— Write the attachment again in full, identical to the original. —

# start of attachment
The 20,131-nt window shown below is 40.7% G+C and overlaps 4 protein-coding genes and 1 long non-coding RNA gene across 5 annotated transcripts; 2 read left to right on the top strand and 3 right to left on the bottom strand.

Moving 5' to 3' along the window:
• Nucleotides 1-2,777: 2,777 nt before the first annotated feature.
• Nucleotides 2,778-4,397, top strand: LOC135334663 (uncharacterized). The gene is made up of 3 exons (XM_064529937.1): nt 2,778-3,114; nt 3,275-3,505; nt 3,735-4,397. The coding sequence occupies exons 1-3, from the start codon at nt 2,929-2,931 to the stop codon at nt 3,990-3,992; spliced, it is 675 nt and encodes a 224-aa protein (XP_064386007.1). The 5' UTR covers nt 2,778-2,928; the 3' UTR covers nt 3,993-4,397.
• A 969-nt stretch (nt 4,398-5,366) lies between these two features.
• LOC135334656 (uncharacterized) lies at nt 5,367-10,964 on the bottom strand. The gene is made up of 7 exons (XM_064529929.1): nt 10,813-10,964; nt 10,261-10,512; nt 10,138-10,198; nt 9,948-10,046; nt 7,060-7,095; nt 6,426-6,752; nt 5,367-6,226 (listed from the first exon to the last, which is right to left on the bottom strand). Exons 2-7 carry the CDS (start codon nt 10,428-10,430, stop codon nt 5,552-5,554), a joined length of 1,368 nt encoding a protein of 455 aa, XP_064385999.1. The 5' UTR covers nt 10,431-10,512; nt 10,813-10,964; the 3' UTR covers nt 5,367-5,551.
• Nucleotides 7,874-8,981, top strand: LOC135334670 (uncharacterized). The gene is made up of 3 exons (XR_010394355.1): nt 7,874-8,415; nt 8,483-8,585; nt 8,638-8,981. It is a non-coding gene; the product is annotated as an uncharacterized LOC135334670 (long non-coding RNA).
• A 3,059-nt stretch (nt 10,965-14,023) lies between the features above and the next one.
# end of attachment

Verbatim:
The 20,131-nt window shown below is 40.7% G+C and overlaps 4 protein-coding genes and 1 long non-coding RNA gene across 5 annotated transcripts; 2 read left to right on the top strand and 3 right to left on the bottom strand.

Moving 5' to 3' along the window:
• Nucleotides 1-2,777: 2,777 nt before the first annotated feature.
• Nucleotides 2,778-4,397, top strand: LOC135334663 (uncharacterized). The gene is made up of 3 exons (XM_064529937.1): nt 2,778-3,114; nt 3,275-3,505; nt 3,735-4,397. The coding sequence occupies exons 1-3, from the start codon at nt 2,929-2,931 to the stop codon at nt 3,990-3,992; spliced, it is 675 nt and encodes a 224-aa protein (XP_064386007.1). The 5' UTR covers nt 2,778-2,928; the 3' UTR covers nt 3,993-4,397.
• A 969-nt stretch (nt 4,398-5,366) lies between these two features.
• LOC135334656 (uncharacterized) lies at nt 5,367-10,964 on the bottom strand. The gene is made up of 7 exons (XM_064529929.1): nt 10,813-10,964; nt 10,261-10,512; nt 10,138-10,198; nt 9,948-10,046; nt 7,060-7,095; nt 6,426-6,752; nt 5,367-6,226 (listed from the first exon to the last, which is right to left on the bottom strand). Exons 2-7 carry the CDS (start codon nt 10,428-10,430, stop codon nt 5,552-5,554), a joined length of 1,368 nt encoding a protein of 455 aa, XP_064385999.1. The 5' UTR covers nt 10,431-10,512; nt 10,813-10,964; the 3' UTR covers nt 5,367-5,551.
• Nucleotides 7,874-8,981, top strand: LOC135334670 (uncharacterized). The gene is made up of 3 exons (XR_010394355.1): nt 7,874-8,415; nt 8,483-8,585; nt 8,638-8,981. It is a non-coding gene; the product is annotated as an uncharacterized LOC135334670 (long non-coding RNA).
• A 3,059-nt stretch (nt 10,965-14,023) lies between the features above and the next one.